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Excellent response. So what did you take from that xbmt? I took a lot. It confirmed what I had been thinking for a while that ale, hef, some yeasts are more reactive then others. I certainly never meant or intended to be pigeonholed into any yeast strain never showing a difference. Just that it didnt always matter in the grand scheme of things.

Imo the assumption is in defense of the purchased equipment. Quickly the assumption seems made that there was a difference, so yay cold was better, i am right, this is how good beer is made. But putting oneself in not caring shoes, one can see that 7 preferred the warm and 8 the cold, 4 had no preference. Furthermore the brewer claims taking a 3rd place medal with a 75/25 mix of the warm and cold. So should I go buy a fridge and controller? If so why? Is anyone really surprised that a hef yeast showed a reaction to temp? Which one is better? The cold, right because that is the common thought and equipment defense. Surely, this has to make sense to someone.


So they noticed a difference, now what? If you like hefs, it says to me that flavor could be manipulated by temp and that warm and cold would both be worth trying. It says to me that 72 would be ok for a hef as preference seems split anyways and he did well with the 3rd. Nothing in this speaks to dogmatism about ferment temp in the grand scheme of things. Both warm and cold will make good beer and the joy of not caring or extra equipment gives the warmer an edge to me.
 

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Some day ABI, Miller, Heineken, et al. might stumble onto the repository of science that is Brulosophy and discover they can ferment their lagers warm with no consequence. Think of the implications to their bottom line from the increase in production and the decrease in residence time. They must not be spending their research money wisely.
 

applescrap

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No doubt Bilsch. They cant though can they because of past? Its my understanding they spend more now than ever to make their beer. They have to spend more on rice now than ever due to prices, cant remember podcast source.
 

eric19312

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Since I'm advocating ASTM E1885 as gospel let me quote a bit from ¶7.2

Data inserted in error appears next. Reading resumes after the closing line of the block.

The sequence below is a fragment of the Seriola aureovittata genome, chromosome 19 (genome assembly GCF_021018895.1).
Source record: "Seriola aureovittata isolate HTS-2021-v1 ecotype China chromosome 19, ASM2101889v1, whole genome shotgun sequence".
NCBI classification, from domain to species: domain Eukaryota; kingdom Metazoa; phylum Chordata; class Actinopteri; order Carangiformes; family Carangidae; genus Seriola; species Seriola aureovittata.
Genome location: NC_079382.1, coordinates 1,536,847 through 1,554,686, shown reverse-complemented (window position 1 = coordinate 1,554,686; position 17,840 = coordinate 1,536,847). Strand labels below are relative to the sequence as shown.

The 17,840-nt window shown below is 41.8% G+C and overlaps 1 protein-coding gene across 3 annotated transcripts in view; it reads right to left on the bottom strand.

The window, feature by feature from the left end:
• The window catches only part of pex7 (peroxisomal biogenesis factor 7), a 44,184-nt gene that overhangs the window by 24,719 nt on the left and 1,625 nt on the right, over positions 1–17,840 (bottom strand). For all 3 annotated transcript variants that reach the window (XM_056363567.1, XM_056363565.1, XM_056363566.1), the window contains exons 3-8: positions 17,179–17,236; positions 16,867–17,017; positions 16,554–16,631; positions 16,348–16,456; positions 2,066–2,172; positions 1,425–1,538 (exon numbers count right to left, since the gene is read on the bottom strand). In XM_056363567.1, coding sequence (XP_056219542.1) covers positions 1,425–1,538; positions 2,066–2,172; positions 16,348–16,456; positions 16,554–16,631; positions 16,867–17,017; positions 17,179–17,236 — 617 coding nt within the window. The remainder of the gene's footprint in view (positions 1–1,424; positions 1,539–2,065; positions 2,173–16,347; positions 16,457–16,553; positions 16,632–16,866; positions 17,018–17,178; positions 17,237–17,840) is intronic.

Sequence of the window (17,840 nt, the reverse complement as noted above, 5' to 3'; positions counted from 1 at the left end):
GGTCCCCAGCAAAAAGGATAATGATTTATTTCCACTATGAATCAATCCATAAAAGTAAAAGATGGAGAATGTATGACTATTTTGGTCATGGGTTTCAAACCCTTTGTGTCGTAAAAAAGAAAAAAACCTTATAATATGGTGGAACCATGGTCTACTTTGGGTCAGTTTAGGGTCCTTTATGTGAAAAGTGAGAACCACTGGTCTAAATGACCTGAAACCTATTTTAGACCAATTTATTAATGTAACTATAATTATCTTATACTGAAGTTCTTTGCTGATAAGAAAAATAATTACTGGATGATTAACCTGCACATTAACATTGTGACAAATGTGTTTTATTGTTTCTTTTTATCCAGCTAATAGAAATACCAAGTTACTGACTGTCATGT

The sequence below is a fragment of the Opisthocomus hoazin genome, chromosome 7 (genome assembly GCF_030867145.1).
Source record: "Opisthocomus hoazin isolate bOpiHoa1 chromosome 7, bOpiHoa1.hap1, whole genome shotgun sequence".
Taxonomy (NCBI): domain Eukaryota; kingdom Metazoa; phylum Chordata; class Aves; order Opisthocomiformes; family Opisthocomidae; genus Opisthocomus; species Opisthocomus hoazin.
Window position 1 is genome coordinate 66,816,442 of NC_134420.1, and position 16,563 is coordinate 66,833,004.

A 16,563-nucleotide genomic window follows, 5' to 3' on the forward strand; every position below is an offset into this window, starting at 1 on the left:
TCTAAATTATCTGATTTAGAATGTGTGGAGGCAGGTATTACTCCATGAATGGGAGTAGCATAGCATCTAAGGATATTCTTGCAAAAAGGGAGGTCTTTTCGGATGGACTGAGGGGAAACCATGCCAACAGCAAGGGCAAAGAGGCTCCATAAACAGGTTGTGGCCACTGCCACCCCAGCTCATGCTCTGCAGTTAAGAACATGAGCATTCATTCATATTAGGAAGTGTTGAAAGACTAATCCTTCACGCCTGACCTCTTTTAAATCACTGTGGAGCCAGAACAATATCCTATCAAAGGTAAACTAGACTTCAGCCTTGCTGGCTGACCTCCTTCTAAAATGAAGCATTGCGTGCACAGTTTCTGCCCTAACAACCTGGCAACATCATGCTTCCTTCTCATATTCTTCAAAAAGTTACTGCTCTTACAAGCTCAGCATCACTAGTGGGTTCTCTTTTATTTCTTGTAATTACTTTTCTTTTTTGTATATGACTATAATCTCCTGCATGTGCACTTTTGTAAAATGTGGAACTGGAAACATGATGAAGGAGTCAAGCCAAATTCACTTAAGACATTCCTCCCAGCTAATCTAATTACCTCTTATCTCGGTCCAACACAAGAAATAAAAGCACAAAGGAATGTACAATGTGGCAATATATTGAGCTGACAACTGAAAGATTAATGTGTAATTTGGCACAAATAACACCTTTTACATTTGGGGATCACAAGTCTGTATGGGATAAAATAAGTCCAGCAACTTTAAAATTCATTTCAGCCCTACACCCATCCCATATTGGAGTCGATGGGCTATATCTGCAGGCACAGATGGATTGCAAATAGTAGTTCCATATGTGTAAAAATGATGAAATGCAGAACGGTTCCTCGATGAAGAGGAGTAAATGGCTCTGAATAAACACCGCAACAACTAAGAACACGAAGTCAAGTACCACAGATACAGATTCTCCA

Thus it depends on whom and what you are interested in. The fact that assessors trained to tell the difference between Beer A and B can tell the difference between beer A and B doesn't tell me much about whether my SO is going to be able to tell the difference. OTOH if that panel was trained (or pruned) to detect diacetyl then I have confidence that Beer C is different from beer D with respect to diacety if they determine it to be so. The problem here seems to be that the investigators have not done all their homework in terms of determining what they want to determine before doing the experiments.
Hey AJ this seems to be the same E1885 I linked back in post #25. Guess you answered my question about credible source. Rang a bell cause we both pointed out section 7.2. It's not $45 it's free. Oddly my reading of same document pointed at how much the brulosophers were getting right in their effort to use the triangle test while your read is more or less the opposite.
 

joshesmusica

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Man, I'm not as nerdy into statistics as a few of you guys by a long shot, but I nerded out on this thread with you. Thanks AJ and bwarbiany for the great posts. My inclinations were initially the same as yours B, but I didn't have the stats background to show it. And then as AJ pointed out, it has to actually reach the null hypothesis in order to be considered fully indifferent (if I understood that correctly). So although the experiments didn't *prove* that fermentation temp mattered, they didn't *disprove* the theory either. Rather, they should've raised more questions and more testing. Then the fact that the meta-analysis is actually acceptable practice, and that it, in fact, does *prove* that fermentation temp will make a difference, only furthers my gut-feeling that if the panel sizes were larger, we would see more significant results.